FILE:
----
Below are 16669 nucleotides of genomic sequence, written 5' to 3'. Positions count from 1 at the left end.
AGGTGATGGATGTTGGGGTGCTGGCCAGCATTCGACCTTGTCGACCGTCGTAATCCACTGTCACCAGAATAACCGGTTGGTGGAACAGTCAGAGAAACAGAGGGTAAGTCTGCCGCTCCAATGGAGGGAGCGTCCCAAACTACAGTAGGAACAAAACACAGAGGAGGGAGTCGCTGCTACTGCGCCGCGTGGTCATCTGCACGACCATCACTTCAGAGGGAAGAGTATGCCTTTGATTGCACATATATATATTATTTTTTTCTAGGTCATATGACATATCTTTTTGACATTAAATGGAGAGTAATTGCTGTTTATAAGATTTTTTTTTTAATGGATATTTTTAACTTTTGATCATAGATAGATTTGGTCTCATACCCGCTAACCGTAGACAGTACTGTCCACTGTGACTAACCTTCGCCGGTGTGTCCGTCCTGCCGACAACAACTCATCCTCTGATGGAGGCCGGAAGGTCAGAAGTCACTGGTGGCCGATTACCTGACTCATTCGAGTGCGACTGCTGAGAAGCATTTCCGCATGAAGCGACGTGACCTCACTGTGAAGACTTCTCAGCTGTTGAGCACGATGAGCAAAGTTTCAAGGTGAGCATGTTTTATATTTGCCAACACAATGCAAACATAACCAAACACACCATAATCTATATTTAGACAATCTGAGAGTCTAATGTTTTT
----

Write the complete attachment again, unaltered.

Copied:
Below are 16669 nucleotides of genomic sequence, written 5' to 3'. Positions count from 1 at the left end.
AGGTGATGGATGTTGGGGTGCTGGCCAGCATTCGACCTTGTCGACCGTCGTAATCCACTGTCACCAGAATAACCGGTTGGTGGAACAGTCAGAGAAACAGAGGGTAAGTCTGCCGCTCCAATGGAGGGAGCGTCCCAAACTACAGTAGGAACAAAACACAGAGGAGGGAGTCGCTGCTACTGCGCCGCGTGGTCATCTGCACGACCATCACTTCAGAGGGAAGAGTATGCCTTTGATTGCACATATATATATTATTTTTTTCTAGGTCATATGACATATCTTTTTGACATTAAATGGAGAGTAATTGCTGTTTATAAGATTTTTTTTTTAATGGATATTTTTAACTTTTGATCATAGATAGATTTGGTCTCATACCCGCTAACCGTAGACAGTACTGTCCACTGTGACTAACCTTCGCCGGTGTGTCCGTCCTGCCGACAACAACTCATCCTCTGATGGAGGCCGGAAGGTCAGAAGTCACTGGTGGCCGATTACCTGACTCATTCGAGTGCGACTGCTGAGAAGCATTTCCGCATGAAGCGACGTGACCTCACTGTGAAGACTTCTCAGCTGTTGAGCACGATGAGCAAAGTTTCAAGGTGAGCATGTTTTATATTTGCCAACACAATGCAAACATAACCAAACACACCATAATCTATATTTAGACAATCTGAGAGTCTAATGTTTTT